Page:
before and afterkitchen

before & after: pegboard kitchen makeover + studio redo

by Kate Pruitt

This kitchen makeover comes from our very own Sewing 101 expert, the super talented and clever Brett Bara. Like many renters, Brett wasn’t allowed to alter anything permanent in her apartment. However, using her eye for fabrics and her DIY savvy, Brett was able to lighten, brighten and totally modernize this little kitchen for very little money and even less time. Great work, Brett! — Kate

Time: One day

Basic Steps: Since this apartment is a sublet, I couldn’t make any structural changes. I really had to get creative about cover-ups I could do that would make the space feel more like me. Since there was already a pot rack hanging above the mural, I was miraculously able to just hook the peg board onto the pot rack, which saved me the stress of figuring out how to safely mount the peg board onto the old plaster walls. For the smaller piece of peg board above the sink, I mounted it to the bottom of the cabinets with screws. I knew I wouldn’t hang anything heavy on that piece, so it was just a light attachment. (I had the peg board cut to size at the lumber yard where I bought it.)

To hide the clutter in the cabinets, I lined the doors with wallpaper.  I removed the cabinet doors (the hinges pop right off) so I could lay them flat, measured the glass and cut the paper to fit. Then I just Scotch-taped it to the inside of the doors. For the new kitchen-sink curtains, I decided to use oilcloth, since it would be resistant to splashes or spills. Oilcloth is great because you don’t have to hem it (it won’t fray), so I just cut it to size and sewed a pocket at the top for the curtain rod.

My advice to others would be to think creatively about how to cover seemingly unfixable problems. I tend to want to tear everything out and redo things my way, but a real renovation wasn’t possible in this case since I sublet. This kitchen really helped me to push past that tendency and see how much I could accomplish with just band-aid-type fixes. So in the future, I’ll try not to get so discouraged that I don’t have the perfect home of my dreams (yet!) — I’ll just look for little ways like these to add more beauty where I can. It makes a big difference! — Brett

Have a Before & After you’d like to share? Shoot me an email with your images right here! (Low res, under 500k per image, please.)

CLICK HERE to see Sullivan’s elegant and airy floral studio makeover after the jump!

Oh, to have a workspace that looked like this! Needless to say, I’m incredibly envious of this studio renovation from floral designer Sullivan Owen. It was clearly no small feat, however, and Sullivan put a lot of hard work into the space. The palette of grays, creams and wood tones are the prefect backdrop for showcasing flowers, and the sparing use of great vintage furniture works so beautifully to set the tone. Wonderful transformation, Sullivan!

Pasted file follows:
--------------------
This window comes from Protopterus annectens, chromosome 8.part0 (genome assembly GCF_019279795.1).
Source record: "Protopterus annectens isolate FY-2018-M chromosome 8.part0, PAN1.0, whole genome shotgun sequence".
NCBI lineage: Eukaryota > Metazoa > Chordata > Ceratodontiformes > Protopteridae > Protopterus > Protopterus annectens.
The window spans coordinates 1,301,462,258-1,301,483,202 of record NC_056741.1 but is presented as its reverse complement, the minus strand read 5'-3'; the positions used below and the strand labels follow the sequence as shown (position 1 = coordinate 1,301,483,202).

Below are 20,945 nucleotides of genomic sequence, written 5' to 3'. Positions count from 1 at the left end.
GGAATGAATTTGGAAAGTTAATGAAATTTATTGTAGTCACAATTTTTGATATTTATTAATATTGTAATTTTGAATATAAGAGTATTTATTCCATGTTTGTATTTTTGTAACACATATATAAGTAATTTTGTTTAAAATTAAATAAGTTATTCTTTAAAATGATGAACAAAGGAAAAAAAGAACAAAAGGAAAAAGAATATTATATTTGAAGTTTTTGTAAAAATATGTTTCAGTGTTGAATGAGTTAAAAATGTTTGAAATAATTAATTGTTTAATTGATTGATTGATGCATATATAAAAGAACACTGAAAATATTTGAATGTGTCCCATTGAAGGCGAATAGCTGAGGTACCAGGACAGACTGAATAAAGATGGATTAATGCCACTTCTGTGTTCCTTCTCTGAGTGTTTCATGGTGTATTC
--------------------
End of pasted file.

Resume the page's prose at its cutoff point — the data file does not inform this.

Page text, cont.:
Time: 4 weeks

Cost: $9,000

Basic Steps: The removal of the partition walls was the first and key step. We were fortunate they were not load-bearing walls. The new half walls allow the natural light to flood the whole space and make the studio feel twice as big. I chose the cool gray wall color to allow the colors of the flowers to pop so that they are the focal points. Removing the old carpet revealed the original floorboards, which had to be painted as they were about four different colors.

I used my grandfather’s antique packaging collection as my main inspiration for decor; he was an industrial designer from the 1950s to 1980s and had amazing taste. The giant green cabinet is from a 1950s general store in upstate NY. The furnishings are a mix of antique, vintage and new chosen to emphasize the high ceilings and store my huge collection of jars, vases and bottles.

The best advice I can give is to get several recommendations from people you trust for your professional subcontractors. I had great electricians and carpenters. They were a pleasure to work with, did an amazing job and helped me get finished on schedule. It’s my dream studio; I feel very fortunate to get to do what I love in this beautiful space. — Sullivan

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  • Oh jeez, that backplash is hideous! I have a similarly ugly, though not as terrible one in my rental apartment. This post fills me with so much hope. If Brett can make her kitchen look this good, so can I!

  • I can’t imagine why the renters want to save that mural…. and I am artsy and love crazy colors and tile work, but that hodge podge looks like pure craziness! The kitchen appears much lighter and brighter with the redo… great job Brett!

  • Wow, ditto what people are saying about the ugly (dizzying) backsplash. Great job covering up. It’s amazing what a couple big (but “small” in terms of time and cost) changes can do for a space.